Tuesday, December 28, 2010

South of France Listsicle of Love

Things to sit beside: the ancient fireplace, the whitewashed stonework, the wraparound leather couch, flannel sheets, heated ceramic floors, stacks of wood, pages of other people's novels that once I read for homework I throw into the fire

Plans each day that are the townie equivalent of a socialite's calendar: Christmas champagne here, chocolate there, painting crafts with the girls in the bookstore, walking the tiny dog on cobbled streets as people prepare their dinners and the aromas waft out the shutters and into the ether, Boxing Day lunch on a lazy suzan, thirteen people for a place setting for caramelized chicken studded with sesames, pots of crispy potatoes loaded with ham and cream, strong and dark coffee and neverending wine

Things to watch: low-hanging sunsets, the fleeting green and white expanses of the fields, farmers and their families piling the pruned grapevines to burn, my parents at the center of this circle with loads and loads of stylish friends and making jokes that even my brother and I find funny (are we getting old? are the children of all the townspeople and expats who set up little shops and bookstores who have retired from a life of fashion magazines and film careers ever going to rival their parents?), that tiny dog again running through the snow on his tiny paws and sigh to yourself though you said you would never, ever love a little dog, and now you kind of do

Things to do: be happily dragged from place to place, eat, drink, and be merry, watch movies good and bad, check email just once a day, stare at your darkened phone that will never work here (no Droids in France), walk that tiny dog and stop at every child who wants to pet him, heat up pizzas in the stove, pour Orangina over ice, dress for formal parties, dress for informal parties, try to use the tiny hairdryer (not as cute as the tiny dog), run out of clothes to dress in and start wearing flannels to lunch, etch cardboard squares with Japanese cartoons and magenta swirls, have long talks with everyone, read without writing, make French friends, Dutch friends, and several Brits, jokingly flirt with engaged men (they started it), and hey, flirt with the old men too (they appreciate it the most), wonder how I'll ever date someone for real again because I have turned into a massive flirt and all my old boyfriends always hated how I flirted before, which was already alot, let's face it.

Things to want: more days, and nothing more

Sunday, December 26, 2010

Planes, Trains and Automobiles

I left for France on Tuesday.

I did not arrive at my destination until late Thursday.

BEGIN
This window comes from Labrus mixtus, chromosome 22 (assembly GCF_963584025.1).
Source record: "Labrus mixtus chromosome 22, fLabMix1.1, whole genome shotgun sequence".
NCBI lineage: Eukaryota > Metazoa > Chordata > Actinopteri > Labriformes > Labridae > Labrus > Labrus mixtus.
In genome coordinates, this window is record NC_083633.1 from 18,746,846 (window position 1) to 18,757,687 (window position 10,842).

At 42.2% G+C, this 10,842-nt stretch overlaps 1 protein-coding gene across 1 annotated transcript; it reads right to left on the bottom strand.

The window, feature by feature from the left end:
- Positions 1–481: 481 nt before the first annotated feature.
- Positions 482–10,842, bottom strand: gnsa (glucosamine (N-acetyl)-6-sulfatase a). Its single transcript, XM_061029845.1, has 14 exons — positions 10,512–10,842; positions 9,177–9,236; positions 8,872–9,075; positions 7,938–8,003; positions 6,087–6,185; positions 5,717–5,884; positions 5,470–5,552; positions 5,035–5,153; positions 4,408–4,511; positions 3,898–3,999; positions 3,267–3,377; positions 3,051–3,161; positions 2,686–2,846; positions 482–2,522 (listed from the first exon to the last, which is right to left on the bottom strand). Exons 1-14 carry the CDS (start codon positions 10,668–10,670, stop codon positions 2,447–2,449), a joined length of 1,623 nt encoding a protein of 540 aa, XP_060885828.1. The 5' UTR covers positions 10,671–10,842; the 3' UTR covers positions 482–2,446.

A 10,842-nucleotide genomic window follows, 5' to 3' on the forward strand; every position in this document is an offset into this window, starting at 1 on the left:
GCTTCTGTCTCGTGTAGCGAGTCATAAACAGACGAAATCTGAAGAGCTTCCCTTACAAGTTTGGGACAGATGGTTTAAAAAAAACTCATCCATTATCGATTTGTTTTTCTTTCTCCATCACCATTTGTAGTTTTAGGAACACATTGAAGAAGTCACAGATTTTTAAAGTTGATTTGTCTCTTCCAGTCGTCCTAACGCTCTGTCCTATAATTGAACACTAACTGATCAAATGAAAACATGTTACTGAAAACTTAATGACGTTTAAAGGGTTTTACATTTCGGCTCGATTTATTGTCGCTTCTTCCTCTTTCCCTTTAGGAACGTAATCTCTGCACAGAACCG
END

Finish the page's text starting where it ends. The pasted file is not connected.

Don't. Ever. Travel. During. Holidays.

Also not with my brother. What a doofus. He brought 4 enormous suitcases. Which we had to get on the first plane, haul through customs and pick up after, run through the airport with them to the next connection, throw them all on an airport shuttle, then when we missed our connection because of said enormous bags, take all with us to the ticketing office. When we were told there were no flights at all until the following day whilst at Orly in Paris, we then dragged them back on the bus to the train station, pulled them over to the ticketing office there, and after waiting for an hour to speak with someone were told that the trains were all booked up, I took a moment to wipe a tear of frustration out of my eye and to buy cigarettes and coffee to wake me up, we waited for 30 minutes in the freezing rain to go BACK TO THE AIRPORT. There I got us on a shuttle for a hotel. once there, we split up because i was about to lunge at my brother, who while we were on the bus, whined "You'll have to carry everything now. I'm not sure I can do this any more. I think I have to stay on the bus for a while cause I need to sit."


I was the one talking in broken French with everyone. I was the one figuring everything out and I was the one carrying half his shit plus mine while he whined and moaned and got in the way and stood there with his mouth open, complaining that he hadn't had any sleep and he was tired. Indeed, I felt all these things too. But could I feel any of them? Being in charge of us both and all that stuff? Could I just give up because my credit card was not working and I had no money? Or that our phones were all screwy? Or that the airlines didn't want to even book us on anything and asked us to repay because of a problem in the system?

My brother swears Satan himself flew up from my throat and came out of my mouth in a cloud of black smoke. Because I didn't yell, I didn't swear, but I absolutely hissed in a Walt Disney-worthy villan's baritone:

"Give me a reason to leave you behind."

So we checked into (the) Paris Hilton. As I joked, it's about as clean as you'd expect but there were a surprising amount of Albanians in there. Zing! Zang!

Anyway, we are at the hotel and bro immediately goes to sleep. The moment I do, the phone rings. Our flight the next day has been cancelled too. All flights have. Seems a snow storm was coming. All the trains were booked as well.

My mother finally secured us a reservation on a different train at a very far away station. I stayed awake the entire night because there was so much to do the next day. I had been away for 42 hours. I had slept maybe a total of three hours. This will bring madness. Don't try it. I may never be the same again.

So we get to the train station by 4:30. There was no way in hell I was going to miss this train. We camped out in front of the ticket office for the next two hours until it opened. Like they were Superbowl tickets or something. Well, they were. When I got to the woman, who could not understand my sleepy, strung-out, awful, awful French and did not have our reservation and finally, after seeing me pull out my greatest asset, my ability to look like a third world child who is about to die, let us buy the last tickets on the train, I nearly leaped over the partition and squeezed her in my arms. J'taime mademoiselle! J'taime!

Six more hours on a train. The inevitable transfer and running up and down stairs and squeezing on to the new train with all those bags. Another few hours. Still no sleep. And we finally arrived in Cahoors, about an hour away from Bordeaux.

My dad met us. I haven't been so excited to see my dad since I was four years old and picked up at the babysitter's house (it smelled like the inside of a pumpkin and they had no good games).